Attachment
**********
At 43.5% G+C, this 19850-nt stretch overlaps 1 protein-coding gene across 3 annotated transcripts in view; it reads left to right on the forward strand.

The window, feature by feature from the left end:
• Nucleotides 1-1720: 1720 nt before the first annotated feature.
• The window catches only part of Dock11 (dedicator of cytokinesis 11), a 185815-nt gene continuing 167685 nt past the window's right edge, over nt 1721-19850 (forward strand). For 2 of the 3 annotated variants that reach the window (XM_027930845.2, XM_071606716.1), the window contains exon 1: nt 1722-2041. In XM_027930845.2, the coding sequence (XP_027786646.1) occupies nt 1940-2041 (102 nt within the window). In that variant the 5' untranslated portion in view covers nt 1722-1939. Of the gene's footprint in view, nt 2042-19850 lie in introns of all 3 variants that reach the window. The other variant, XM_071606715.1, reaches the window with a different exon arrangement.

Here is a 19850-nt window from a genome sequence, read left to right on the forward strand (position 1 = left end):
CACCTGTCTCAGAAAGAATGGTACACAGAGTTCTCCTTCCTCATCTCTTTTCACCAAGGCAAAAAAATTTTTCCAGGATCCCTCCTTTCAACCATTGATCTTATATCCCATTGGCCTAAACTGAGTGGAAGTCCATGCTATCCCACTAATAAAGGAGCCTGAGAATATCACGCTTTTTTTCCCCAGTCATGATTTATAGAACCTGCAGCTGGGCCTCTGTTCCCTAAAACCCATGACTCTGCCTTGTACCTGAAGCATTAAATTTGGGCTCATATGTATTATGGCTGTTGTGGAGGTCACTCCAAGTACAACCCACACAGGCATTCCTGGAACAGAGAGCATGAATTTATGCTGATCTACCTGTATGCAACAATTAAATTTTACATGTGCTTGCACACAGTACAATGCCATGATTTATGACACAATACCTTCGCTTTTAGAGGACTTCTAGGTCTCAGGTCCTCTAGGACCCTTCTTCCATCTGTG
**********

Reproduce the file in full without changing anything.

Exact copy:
At 43.5% G+C, this 19850-nt stretch overlaps 1 protein-coding gene across 3 annotated transcripts in view; it reads left to right on the forward strand.

The window, feature by feature from the left end:
• Nucleotides 1-1720: 1720 nt before the first annotated feature.
• The window catches only part of Dock11 (dedicator of cytokinesis 11), a 185815-nt gene continuing 167685 nt past the window's right edge, over nt 1721-19850 (forward strand). For 2 of the 3 annotated variants that reach the window (XM_027930845.2, XM_071606716.1), the window contains exon 1: nt 1722-2041. In XM_027930845.2, the coding sequence (XP_027786646.1) occupies nt 1940-2041 (102 nt within the window). In that variant the 5' untranslated portion in view covers nt 1722-1939. Of the gene's footprint in view, nt 2042-19850 lie in introns of all 3 variants that reach the window. The other variant, XM_071606715.1, reaches the window with a different exon arrangement.

Here is a 19850-nt window from a genome sequence, read left to right on the forward strand (position 1 = left end):
CACCTGTCTCAGAAAGAATGGTACACAGAGTTCTCCTTCCTCATCTCTTTTCACCAAGGCAAAAAAATTTTTCCAGGATCCCTCCTTTCAACCATTGATCTTATATCCCATTGGCCTAAACTGAGTGGAAGTCCATGCTATCCCACTAATAAAGGAGCCTGAGAATATCACGCTTTTTTTCCCCAGTCATGATTTATAGAACCTGCAGCTGGGCCTCTGTTCCCTAAAACCCATGACTCTGCCTTGTACCTGAAGCATTAAATTTGGGCTCATATGTATTATGGCTGTTGTGGAGGTCACTCCAAGTACAACCCACACAGGCATTCCTGGAACAGAGAGCATGAATTTATGCTGATCTACCTGTATGCAACAATTAAATTTTACATGTGCTTGCACACAGTACAATGCCATGATTTATGACACAATACCTTCGCTTTTAGAGGACTTCTAGGTCTCAGGTCCTCTAGGACCCTTCTTCCATCTGTG